Story of Limassol (Photos)
Limassol, the most energetic city in Cyprus, has a story that takes us back to the past.
The town of Lemesos (Limassol) is situated between the ancient towns of Amathus and Curium. The English King Richard the Lionheart destroyed Amathus in 1191. Lemesos (Limassol) was probably built after Amathus had been ruined. However, the town of Lemesos (Limassol) was inhabited since the very old times. Graves that were found there date back to 2.000 B.C. and others date back to the 8th and 4th century B.C. These few remains that were left behind show that a small colonization must have existed which did not manage to develop and flourish.
According to the Synod which took place in 451 B.C.; the bishop of Theodossiani Sotir as well as the bishops of Amathus and Arsinoe were involved in the foundation. Theodossiani is regarded the same as Lemesos (Limassol) was known later as Neapolis. The records of the 7th Synod (787) refer to it as the bishop’s see. The town was known as Nemesos in the 10th century. Constantine Porfyrogennitos refers to the town by this name.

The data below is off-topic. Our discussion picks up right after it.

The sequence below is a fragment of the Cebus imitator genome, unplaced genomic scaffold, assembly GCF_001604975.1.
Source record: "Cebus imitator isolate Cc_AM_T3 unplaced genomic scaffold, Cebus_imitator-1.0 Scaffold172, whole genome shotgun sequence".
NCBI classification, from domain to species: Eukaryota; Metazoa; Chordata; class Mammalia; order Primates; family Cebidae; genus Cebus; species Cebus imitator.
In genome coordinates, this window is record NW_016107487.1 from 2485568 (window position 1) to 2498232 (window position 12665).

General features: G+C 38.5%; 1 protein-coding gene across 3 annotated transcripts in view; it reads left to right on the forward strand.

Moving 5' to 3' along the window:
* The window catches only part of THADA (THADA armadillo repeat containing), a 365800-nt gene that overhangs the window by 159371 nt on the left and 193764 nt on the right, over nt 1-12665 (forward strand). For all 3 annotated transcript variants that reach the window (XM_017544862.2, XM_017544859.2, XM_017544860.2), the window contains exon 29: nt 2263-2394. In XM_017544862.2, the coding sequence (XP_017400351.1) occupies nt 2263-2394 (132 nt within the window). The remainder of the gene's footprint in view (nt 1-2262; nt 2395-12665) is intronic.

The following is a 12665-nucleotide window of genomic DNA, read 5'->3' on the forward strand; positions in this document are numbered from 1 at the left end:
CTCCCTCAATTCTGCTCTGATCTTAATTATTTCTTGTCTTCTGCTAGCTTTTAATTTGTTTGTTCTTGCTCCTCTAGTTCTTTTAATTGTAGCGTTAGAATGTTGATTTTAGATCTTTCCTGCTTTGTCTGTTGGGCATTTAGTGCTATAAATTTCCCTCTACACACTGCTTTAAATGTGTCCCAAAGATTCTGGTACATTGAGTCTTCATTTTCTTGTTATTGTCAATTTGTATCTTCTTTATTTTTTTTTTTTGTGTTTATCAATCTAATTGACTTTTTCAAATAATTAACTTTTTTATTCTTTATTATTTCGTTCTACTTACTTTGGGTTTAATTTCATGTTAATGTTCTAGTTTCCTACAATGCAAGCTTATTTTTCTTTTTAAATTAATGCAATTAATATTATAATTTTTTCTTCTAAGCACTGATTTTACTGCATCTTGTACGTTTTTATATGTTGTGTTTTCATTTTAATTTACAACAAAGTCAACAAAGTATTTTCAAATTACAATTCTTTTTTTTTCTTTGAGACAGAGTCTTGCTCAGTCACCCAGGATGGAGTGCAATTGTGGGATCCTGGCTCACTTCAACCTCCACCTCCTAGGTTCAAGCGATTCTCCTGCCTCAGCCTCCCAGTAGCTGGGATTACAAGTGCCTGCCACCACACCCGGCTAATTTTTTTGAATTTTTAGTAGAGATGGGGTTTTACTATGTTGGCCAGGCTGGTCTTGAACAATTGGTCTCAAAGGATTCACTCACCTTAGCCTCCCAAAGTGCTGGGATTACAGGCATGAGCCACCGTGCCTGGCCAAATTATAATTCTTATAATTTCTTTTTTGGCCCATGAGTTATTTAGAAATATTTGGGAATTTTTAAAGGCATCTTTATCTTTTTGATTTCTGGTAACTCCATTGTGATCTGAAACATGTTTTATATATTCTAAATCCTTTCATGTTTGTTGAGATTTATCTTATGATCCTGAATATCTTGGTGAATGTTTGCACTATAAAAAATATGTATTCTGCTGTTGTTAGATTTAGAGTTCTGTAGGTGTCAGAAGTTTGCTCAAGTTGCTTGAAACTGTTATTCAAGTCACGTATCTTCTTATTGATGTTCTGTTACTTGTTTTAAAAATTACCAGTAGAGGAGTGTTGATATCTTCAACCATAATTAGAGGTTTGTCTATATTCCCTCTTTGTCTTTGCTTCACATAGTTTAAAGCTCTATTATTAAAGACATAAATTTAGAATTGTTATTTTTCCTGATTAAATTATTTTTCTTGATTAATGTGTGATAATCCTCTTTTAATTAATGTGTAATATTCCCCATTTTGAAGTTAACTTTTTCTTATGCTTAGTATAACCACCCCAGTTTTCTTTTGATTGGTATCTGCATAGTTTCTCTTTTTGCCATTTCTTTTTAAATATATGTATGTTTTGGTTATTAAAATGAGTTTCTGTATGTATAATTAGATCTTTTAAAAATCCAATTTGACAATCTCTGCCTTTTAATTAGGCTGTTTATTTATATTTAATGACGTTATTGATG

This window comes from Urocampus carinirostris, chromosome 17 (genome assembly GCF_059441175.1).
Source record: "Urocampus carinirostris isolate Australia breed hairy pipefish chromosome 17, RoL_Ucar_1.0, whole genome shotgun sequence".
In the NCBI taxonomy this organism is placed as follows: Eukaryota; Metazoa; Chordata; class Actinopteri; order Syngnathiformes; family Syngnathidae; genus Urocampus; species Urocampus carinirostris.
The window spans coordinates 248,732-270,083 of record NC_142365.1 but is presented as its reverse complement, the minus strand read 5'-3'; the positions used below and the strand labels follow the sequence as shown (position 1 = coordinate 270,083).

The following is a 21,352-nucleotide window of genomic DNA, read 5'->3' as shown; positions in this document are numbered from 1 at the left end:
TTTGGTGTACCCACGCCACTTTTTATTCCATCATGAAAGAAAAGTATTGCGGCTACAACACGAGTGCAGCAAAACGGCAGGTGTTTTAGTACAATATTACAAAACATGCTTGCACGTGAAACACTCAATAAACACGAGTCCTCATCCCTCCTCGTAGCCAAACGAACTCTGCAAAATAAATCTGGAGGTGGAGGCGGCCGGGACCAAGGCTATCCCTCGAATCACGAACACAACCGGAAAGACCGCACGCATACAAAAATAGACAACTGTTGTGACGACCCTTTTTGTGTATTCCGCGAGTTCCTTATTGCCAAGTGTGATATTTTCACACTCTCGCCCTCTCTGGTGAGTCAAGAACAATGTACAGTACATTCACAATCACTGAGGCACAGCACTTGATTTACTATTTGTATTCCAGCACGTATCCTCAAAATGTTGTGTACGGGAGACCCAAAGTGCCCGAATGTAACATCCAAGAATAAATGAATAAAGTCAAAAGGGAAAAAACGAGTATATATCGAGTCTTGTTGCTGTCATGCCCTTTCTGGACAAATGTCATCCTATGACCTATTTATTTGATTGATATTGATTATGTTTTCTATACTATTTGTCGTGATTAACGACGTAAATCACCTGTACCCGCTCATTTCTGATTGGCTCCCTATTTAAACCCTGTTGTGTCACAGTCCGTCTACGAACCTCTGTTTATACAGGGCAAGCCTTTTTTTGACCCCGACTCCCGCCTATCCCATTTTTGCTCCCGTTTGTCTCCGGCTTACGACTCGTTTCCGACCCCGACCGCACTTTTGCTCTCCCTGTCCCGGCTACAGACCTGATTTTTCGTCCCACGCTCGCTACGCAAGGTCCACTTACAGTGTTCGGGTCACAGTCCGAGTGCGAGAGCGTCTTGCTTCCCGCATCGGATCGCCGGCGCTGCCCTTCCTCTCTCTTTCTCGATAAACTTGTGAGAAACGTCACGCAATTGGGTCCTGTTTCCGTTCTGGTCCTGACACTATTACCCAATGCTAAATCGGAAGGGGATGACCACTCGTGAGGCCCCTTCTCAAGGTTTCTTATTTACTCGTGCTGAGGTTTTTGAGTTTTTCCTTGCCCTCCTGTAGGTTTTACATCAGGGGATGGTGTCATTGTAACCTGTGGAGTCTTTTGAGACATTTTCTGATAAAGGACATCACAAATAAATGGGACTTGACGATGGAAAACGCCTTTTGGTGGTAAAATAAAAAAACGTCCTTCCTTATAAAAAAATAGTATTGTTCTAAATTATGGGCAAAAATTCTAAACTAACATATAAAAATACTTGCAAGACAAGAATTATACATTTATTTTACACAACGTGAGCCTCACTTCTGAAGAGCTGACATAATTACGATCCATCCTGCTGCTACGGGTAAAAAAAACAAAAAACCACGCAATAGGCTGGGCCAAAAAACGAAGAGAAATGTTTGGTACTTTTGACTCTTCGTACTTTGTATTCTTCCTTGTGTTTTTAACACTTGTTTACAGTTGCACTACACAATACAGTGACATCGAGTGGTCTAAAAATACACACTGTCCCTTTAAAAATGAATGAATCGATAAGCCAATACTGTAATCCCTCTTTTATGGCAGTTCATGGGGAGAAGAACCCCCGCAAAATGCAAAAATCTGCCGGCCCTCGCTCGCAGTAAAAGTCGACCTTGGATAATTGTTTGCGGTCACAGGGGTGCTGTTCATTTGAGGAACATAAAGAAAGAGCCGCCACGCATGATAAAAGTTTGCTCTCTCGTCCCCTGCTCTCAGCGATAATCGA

The history of Lemesos (Limassol) is largely known by the events of 1191 A.D. that put an end to the Byzantine dominion of Cyprus. The king of England, Richard the Lionheart, was travelling to the Holy Land in 1191. His fiancιe Berengaria and his sister loanna, (Queen of Sicily), were also travelling on a different ship. Because of a storm, the ship with the queens arrived in Lemesos (Limassol). Isaac Comnenus, the Byzantine governor of Cyprus, was heartless and cruel, and hated the Latins very much.